It’s bad enough that the anti-Communist press covers the party’s trials and tribulations with evident relish. Now the party faithful are starting to hear about them. Of late, publications friendly to the party have been more than happy to deliver the bad news. During the last party congress, they conducted a lively discussion about the sale of spots on the party list to various oligarchs.

Then last week, State Duma Deputy Leonid Mayevsky went public about the party’s ties to Boris Berezovsky. The connection to Berezovsky was old news, but Mayevsky made headlines when he told a press conference that he had personally taken part in talks between Berezovsky and Communist ideologue Alexander Kravets in London.

The leadership immediately expelled Mayevsky from the party’s Duma faction. They suddenly remembered that he wasn’t a Communist at all, just a businessman and lobbyist for various telecoms companies. Mayevsky’s personal motives were all too clear. He had not received the spot on the party list that he felt he deserved, and his relationship with the leadership had soured.

But the story didn’t end there. Mayevsky’s allegations were taken up by Anatoly Baranov, who asked on the web site Pravda.ru, “What have the heads of the party and the Duma faction been doing for the last four years?” After all, they had recently named Mayevsky the Communist candidate for governor in the Omsk region. “Our comrades in the leadership were thinking only of their wallets,” Baranov opined. “As a Communist, I have a question: Why would a party engaged in a serious struggle for power entrust its most private — I would even say secret, since party finances are always secret — affairs to God knows whom?”

Baranov is not just some rank-and-file Communist. He is a well-known journalist whom the party had just appointed editor of its official web site, Kprf.ru. Then he delivers a blistering criticism of the party leadership — and on a rival web site to boot.

Anyone who has even an inkling of the internal workings of the Communist Party — or most any other party for that matter — will realize that Baranov could not have delivered such a broadside and gone unpunished unless the leadership itself were paralyzed by internal strife.

A little over a year ago, when party leaders launched their campaign against Gennady Semigin, publications close to the party ran an article called “Operation Mole,” which had been personally approved by Gennady Zyuganov. Yet public attacks in the party press did not prevent Semigin from landing a spot on the party list. A nasty exchange followed in the press, in the course of which more names were made public. This led to a fundamental question: If the party had received money from the oligarchs, where was it? What was it spent on?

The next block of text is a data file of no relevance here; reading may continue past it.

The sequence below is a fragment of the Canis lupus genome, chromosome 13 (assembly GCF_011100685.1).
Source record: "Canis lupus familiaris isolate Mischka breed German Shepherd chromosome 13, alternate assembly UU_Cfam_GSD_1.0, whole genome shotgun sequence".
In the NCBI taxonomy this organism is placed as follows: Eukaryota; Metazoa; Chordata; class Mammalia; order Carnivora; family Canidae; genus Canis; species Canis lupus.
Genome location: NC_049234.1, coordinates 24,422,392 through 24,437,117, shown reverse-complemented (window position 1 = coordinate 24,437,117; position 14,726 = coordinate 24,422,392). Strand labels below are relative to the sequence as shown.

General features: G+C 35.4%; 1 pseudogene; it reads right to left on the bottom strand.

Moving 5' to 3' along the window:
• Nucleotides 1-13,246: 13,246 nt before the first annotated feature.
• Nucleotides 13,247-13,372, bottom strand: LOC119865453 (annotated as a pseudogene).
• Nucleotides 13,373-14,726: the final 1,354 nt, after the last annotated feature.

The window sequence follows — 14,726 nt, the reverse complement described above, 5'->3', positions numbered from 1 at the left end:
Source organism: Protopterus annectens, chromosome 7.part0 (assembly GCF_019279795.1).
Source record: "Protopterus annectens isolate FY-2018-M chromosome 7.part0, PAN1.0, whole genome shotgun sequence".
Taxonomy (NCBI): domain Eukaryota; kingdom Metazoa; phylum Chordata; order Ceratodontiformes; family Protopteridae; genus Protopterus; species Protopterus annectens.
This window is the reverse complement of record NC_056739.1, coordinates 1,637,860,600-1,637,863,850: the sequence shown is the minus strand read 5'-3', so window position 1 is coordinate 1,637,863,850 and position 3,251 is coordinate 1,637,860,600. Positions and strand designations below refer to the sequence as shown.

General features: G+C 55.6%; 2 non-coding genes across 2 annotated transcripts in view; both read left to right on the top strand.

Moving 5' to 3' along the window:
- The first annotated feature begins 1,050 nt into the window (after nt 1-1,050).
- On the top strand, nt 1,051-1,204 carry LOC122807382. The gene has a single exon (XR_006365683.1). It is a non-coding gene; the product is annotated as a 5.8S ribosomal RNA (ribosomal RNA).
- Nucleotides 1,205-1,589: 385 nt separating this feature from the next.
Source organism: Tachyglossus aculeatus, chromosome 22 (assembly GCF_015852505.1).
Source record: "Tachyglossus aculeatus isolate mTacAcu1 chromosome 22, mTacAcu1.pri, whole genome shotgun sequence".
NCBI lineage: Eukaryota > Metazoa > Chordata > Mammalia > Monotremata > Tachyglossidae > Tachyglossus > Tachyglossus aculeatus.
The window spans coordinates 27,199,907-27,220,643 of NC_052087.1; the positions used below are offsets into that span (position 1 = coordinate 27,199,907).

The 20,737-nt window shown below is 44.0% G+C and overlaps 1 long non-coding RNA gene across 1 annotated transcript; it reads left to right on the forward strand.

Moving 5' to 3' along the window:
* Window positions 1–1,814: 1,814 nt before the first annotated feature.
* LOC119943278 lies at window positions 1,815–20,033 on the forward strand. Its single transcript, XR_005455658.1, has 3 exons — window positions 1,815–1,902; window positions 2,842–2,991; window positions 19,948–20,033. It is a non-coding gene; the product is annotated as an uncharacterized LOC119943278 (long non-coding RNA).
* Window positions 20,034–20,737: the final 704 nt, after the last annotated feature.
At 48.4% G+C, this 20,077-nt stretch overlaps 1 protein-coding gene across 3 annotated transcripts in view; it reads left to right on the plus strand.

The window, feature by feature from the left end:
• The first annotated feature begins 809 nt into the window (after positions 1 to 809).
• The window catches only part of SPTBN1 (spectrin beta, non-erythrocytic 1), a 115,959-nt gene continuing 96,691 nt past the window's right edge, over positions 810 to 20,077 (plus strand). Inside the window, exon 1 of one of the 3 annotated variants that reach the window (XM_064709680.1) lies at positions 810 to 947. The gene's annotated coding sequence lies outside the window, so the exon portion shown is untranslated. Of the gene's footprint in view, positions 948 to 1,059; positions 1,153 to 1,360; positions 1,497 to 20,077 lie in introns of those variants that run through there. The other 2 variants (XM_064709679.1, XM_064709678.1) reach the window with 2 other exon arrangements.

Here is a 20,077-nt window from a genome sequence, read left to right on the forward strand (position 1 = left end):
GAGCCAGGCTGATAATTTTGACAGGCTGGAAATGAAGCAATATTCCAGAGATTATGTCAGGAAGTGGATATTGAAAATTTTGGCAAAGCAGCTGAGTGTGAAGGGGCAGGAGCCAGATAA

“Of course there is a suspicion that a majority of the party’s leaders have something to hide,” Baranov remarked. “If we weren’t talking about a majority, certain names would not have made it into the federal party list against the wishes of Gennady Zyuganov.”

The voters will have the final say in all this. For now the pessimists are predicting a fiasco on election day, while the optimists hold out hope that many people who have chosen to remain silent will cast their ballots for the party. This has happened before. But this year’s election is different. Traditionalists and conservatives who once voted for the Communists have defected en masse to United Russia, the party that pays their pensions, you could say. Even on the left, the Communist Party today arouses such disgust that many people will opt to stay at home or vote “against all candidates.”

All of the available evidence leads to one conclusion: The Communists are in for a drubbing on election day. The real question is what will follow. Political defeats have been a way of life for the Communists since 1996, so the loss of some single-mandate seats might not look like a tragedy. But this election defeat will be different, because if the Kremlin has its way, the party will suffer not just defeat, but humiliation. This could have unpredictable consequences for the party’s supporters and its leaders.

No political party in post-Soviet Russia has ever had a change of leadership. The Communist Party is Zyuganov’s personal fiefdom, just as Yabloko is Grigory Yavlinsky’s and the Liberal Democratic Party is Vladimir Zhirinovsky’s. The Communists retain a huge membership and an enormous network of local organizations. But the party’s image has been crafted by a small group of people who have given little thought to the ideological principles of the left or the interests of social forces. This year’s defeat will be a personal disaster for Zyuganov, and it will lead to a leadership crisis in the party.

Polls show that most Russians lean to the left politically, but the majority have no intention of voting for the Communists. For all its talk of defending the interests of the people, the Communist Party is hardly the kind of organization that people would take to the barricades to support. The left everywhere relies on the support of the workers’ movement, the young and ethnic minorities. These three groups played a decisive role in 1917, as they did in every social conflict of the 20th century. Yet these are the very groups that the Communist Party has proven unable to attract.

Reform efforts within the party may well resume after the election, though to date “reform” has meant little more than appeasement. The opposition bears a large share of the blame for the current state of affairs in Russia. The latest Communist Party congress affords little cause for optimism. At least until December.

Boris Kagarlitsky is director of the Institute of Globalization Studies.

Leave a comment